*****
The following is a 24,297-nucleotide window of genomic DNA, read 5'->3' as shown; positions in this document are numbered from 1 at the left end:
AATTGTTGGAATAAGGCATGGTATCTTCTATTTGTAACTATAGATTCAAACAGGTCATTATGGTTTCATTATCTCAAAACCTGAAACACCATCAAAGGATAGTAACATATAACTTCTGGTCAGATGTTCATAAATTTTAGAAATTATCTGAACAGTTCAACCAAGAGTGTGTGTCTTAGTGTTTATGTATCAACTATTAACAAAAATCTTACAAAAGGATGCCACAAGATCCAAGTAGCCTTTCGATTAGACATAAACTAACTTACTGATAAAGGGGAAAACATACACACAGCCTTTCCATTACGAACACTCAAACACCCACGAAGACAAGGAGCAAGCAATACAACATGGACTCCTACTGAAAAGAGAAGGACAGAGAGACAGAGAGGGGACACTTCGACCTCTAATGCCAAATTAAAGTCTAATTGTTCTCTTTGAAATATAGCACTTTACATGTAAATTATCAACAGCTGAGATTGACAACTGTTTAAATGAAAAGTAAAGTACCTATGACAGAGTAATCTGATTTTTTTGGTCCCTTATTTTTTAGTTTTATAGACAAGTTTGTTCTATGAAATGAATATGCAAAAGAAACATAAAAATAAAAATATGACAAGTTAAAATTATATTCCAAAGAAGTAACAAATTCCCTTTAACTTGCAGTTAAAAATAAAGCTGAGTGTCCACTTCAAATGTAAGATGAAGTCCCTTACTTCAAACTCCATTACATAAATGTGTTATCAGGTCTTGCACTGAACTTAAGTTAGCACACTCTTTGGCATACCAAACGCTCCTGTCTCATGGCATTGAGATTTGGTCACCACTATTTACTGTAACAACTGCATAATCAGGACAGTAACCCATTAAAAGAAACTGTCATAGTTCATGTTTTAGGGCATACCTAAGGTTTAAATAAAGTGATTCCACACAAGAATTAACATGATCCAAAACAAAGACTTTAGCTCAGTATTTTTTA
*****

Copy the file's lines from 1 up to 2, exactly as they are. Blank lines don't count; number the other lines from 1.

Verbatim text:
The following is a 24,297-nucleotide window of genomic DNA, read 5'->3' as shown; positions in this document are numbered from 1 at the left end:
AATTGTTGGAATAAGGCATGGTATCTTCTATTTGTAACTATAGATTCAAACAGGTCATTATGGTTTCATTATCTCAAAACCTGAAACACCATCAAAGGATAGTAACATATAACTTCTGGTCAGATGTTCATAAATTTTAGAAATTATCTGAACAGTTCAACCAAGAGTGTGTGTCTTAGTGTTTATGTATCAACTATTAACAAAAATCTTACAAAAGGATGCCACAAGATCCAAGTAGCCTTTCGATTAGACATAAACTAACTTACTGATAAAGGGGAAAACATACACACAGCCTTTCCATTACGAACACTCAAACACCCACGAAGACAAGGAGCAAGCAATACAACATGGACTCCTACTGAAAAGAGAAGGACAGAGAGACAGAGAGGGGACACTTCGACCTCTAATGCCAAATTAAAGTCTAATTGTTCTCTTTGAAATATAGCACTTTACATGTAAATTATCAACAGCTGAGATTGACAACTGTTTAAATGAAAAGTAAAGTACCTATGACAGAGTAATCTGATTTTTTTGGTCCCTTATTTTTTAGTTTTATAGACAAGTTTGTTCTATGAAATGAATATGCAAAAGAAACATAAAAATAAAAATATGACAAGTTAAAATTATATTCCAAAGAAGTAACAAATTCCCTTTAACTTGCAGTTAAAAATAAAGCTGAGTGTCCACTTCAAATGTAAGATGAAGTCCCTTACTTCAAACTCCATTACATAAATGTGTTATCAGGTCTTGCACTGAACTTAAGTTAGCACACTCTTTGGCATACCAAACGCTCCTGTCTCATGGCATTGAGATTTGGTCACCACTATTTACTGTAACAACTGCATAATCAGGACAGTAACCCATTAAAAGAAACTGTCATAGTTCATGTTTTAGGGCATACCTAAGGTTTAAATAAAGTGATTCCACACAAGAATTAACATGATCCAAAACAAAGACTTTAGCTCAGTATTTTTTA